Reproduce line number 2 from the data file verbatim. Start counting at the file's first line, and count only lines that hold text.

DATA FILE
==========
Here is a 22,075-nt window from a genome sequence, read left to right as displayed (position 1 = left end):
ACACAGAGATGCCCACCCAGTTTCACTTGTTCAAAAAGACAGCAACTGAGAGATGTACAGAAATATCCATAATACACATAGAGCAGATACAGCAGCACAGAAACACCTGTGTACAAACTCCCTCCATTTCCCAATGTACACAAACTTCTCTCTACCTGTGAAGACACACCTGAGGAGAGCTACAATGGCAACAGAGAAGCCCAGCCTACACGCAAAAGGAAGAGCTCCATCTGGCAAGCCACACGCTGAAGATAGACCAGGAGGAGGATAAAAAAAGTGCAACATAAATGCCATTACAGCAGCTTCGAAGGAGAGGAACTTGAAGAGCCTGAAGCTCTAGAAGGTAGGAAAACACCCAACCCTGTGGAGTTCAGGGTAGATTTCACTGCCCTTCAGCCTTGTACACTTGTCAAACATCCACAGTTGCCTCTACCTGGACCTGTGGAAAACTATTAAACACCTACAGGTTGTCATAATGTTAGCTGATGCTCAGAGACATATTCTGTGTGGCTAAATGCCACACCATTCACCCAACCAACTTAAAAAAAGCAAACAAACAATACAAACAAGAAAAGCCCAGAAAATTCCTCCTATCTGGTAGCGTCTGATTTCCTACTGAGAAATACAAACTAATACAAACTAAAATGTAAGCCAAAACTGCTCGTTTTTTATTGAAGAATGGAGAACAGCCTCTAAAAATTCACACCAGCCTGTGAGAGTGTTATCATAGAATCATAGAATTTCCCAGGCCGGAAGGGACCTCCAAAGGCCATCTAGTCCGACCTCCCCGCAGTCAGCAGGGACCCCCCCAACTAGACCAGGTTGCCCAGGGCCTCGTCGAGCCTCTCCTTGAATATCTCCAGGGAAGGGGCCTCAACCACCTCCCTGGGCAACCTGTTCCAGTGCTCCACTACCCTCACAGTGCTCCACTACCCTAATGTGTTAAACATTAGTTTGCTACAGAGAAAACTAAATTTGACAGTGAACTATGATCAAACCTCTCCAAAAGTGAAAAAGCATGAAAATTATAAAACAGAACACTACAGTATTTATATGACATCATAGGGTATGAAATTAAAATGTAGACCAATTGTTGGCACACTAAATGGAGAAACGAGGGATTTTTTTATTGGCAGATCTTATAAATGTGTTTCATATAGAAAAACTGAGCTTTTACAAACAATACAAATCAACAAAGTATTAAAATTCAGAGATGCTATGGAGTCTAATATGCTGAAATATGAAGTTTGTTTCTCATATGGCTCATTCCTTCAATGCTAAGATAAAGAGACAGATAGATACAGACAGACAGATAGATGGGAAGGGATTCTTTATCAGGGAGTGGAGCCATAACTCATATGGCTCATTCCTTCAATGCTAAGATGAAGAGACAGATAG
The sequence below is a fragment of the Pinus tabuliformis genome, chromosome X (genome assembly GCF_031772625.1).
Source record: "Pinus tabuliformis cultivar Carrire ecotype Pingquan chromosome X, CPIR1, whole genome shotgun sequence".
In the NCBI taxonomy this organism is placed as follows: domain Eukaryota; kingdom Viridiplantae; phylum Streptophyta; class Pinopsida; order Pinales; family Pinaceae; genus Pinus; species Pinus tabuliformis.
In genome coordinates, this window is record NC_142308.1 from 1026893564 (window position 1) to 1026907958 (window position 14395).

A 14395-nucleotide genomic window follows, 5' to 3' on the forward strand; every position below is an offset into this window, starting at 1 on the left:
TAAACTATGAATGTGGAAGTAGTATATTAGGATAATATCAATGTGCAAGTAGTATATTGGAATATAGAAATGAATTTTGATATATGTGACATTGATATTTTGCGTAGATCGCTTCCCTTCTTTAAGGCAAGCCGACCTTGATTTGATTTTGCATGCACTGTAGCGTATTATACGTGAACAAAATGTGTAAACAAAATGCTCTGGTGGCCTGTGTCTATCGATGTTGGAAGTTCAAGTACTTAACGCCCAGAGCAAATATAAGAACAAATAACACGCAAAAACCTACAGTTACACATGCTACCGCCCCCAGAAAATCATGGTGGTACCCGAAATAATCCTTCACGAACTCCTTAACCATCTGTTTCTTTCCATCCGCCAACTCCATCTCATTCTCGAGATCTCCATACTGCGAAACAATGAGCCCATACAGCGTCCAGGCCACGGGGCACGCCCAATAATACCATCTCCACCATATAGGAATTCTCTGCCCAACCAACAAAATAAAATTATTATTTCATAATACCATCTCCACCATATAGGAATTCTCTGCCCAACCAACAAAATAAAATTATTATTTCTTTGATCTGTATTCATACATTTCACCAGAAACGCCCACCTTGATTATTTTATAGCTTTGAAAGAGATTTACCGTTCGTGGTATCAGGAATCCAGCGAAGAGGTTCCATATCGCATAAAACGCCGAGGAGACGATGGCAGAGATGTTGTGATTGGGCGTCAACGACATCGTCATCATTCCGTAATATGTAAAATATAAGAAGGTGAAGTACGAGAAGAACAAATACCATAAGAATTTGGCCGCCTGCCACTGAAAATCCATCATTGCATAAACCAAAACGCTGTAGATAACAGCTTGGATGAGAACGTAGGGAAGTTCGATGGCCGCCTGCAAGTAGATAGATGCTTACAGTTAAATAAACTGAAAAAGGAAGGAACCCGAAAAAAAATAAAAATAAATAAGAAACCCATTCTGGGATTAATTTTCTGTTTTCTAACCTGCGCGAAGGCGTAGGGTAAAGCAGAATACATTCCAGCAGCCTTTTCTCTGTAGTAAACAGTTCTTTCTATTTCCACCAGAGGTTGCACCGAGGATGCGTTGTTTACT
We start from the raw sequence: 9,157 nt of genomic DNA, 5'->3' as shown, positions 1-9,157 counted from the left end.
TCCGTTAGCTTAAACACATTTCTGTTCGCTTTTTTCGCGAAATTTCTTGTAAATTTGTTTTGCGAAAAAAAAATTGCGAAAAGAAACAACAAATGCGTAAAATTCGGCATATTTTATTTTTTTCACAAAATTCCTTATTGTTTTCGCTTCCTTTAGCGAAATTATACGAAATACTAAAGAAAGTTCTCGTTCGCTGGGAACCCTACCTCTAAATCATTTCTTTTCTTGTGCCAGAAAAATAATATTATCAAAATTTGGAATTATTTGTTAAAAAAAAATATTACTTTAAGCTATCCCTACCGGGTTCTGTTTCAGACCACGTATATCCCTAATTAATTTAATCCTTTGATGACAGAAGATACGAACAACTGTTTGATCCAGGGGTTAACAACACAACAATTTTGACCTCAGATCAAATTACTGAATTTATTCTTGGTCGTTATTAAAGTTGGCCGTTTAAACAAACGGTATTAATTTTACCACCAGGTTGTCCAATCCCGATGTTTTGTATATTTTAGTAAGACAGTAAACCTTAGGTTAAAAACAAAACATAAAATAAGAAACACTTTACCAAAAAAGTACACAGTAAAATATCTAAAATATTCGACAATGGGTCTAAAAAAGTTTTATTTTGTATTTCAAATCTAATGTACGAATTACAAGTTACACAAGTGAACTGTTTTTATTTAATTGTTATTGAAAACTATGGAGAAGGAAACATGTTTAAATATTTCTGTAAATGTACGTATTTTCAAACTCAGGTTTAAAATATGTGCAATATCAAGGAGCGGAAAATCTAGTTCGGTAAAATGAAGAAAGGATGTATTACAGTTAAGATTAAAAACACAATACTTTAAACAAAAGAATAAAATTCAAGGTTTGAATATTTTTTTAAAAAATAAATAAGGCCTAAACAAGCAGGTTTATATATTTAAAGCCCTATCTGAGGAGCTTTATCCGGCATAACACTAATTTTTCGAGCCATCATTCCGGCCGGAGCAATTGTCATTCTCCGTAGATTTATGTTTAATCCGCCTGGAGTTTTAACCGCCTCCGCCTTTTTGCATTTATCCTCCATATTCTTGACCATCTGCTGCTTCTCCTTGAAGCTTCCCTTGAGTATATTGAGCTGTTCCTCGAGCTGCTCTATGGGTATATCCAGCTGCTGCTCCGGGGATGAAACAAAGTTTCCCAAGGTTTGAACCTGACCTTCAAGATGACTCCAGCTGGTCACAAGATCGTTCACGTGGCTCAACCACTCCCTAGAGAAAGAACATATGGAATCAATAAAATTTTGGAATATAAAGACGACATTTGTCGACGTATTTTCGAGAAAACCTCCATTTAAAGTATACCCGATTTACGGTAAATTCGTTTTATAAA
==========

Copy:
ACACAGAGATGCCCACCCAGTTTCACTTGTTCAAAAAGACAGCAACTGAGAGATGTACAGAAATATCCATAATACACATAGAGCAGATACAGCAGCACAGAAACACCTGTGTACAAACTCCCTCCATTTCCCAATGTACACAAACTTCTCTCTACCTGTGAAGACACACCTGAGGAGAGCTACAATGGCAACAGAGAAGCCCAGCCTACACGCAAAAGGAAGAGCTCCATCTGGCAAGCCACACGCTGAAGATAGACCAGGAGGAGGATAAAAAAAGTGCAACATAAATGCCATTACAGCAGCTTCGAAGGAGAGGAACTTGAAGAGCCTGAAGCTCTAGAAGGTAGGAAAACACCCAACCCTGTGGAGTTCAGGGTAGATTTCACTGCCCTTCAGCCTTGTACACTTGTCAAACATCCACAGTTGCCTCTACCTGGACCTGTGGAAAACTATTAAACACCTACAGGTTGTCATAATGTTAGCTGATGCTCAGAGACATATTCTGTGTGGCTAAATGCCACACCATTCACCCAACCAACTTAAAAAAAGCAAACAAACAATACAAACAAGAAAAGCCCAGAAAATTCCTCCTATCTGGTAGCGTCTGATTTCCTACTGAGAAATACAAACTAATACAAACTAAAATGTAAGCCAAAACTGCTCGTTTTTTATTGAAGAATGGAGAACAGCCTCTAAAAATTCACACCAGCCTGTGAGAGTGTTATCATAGAATCATAGAATTTCCCAGGCCGGAAGGGACCTCCAAAGGCCATCTAGTCCGACCTCCCCGCAGTCAGCAGGGACCCCCCCAACTAGACCAGGTTGCCCAGGGCCTCGTCGAGCCTCTCCTTGAATATCTCCAGGGAAGGGGCCTCAACCACCTCCCTGGGCAACCTGTTCCAGTGCTCCACTACCCTCACAGTGCTCCACTACCCTAATGTGTTAAACATTAGTTTGCTACAGAGAAAACTAAATTTGACAGTGAACTATGATCAAACCTCTCCAAAAGTGAAAAAGCATGAAAATTATAAAACAGAACACTACAGTATTTATATGACATCATAGGGTATGAAATTAAAATGTAGACCAATTGTTGGCACACTAAATGGAGAAACGAGGGATTTTTTTATTGGCAGATCTTATAAATGTGTTTCATATAGAAAAACTGAGCTTTTACAAACAATACAAATCAACAAAGTATTAAAATTCAGAGATGCTATGGAGTCTAATATGCTGAAATATGAAGTTTGTTTCTCATATGGCTCATTCCTTCAATGCTAAGATAAAGAGACAGATAGATACAGACAGACAGATAGATGGGAAGGGATTCTTTATCAGGGAGTGGAGCCATAACTCATATGGCTCATTCCTTCAATGCTAAGATGAAGAGACAGATAG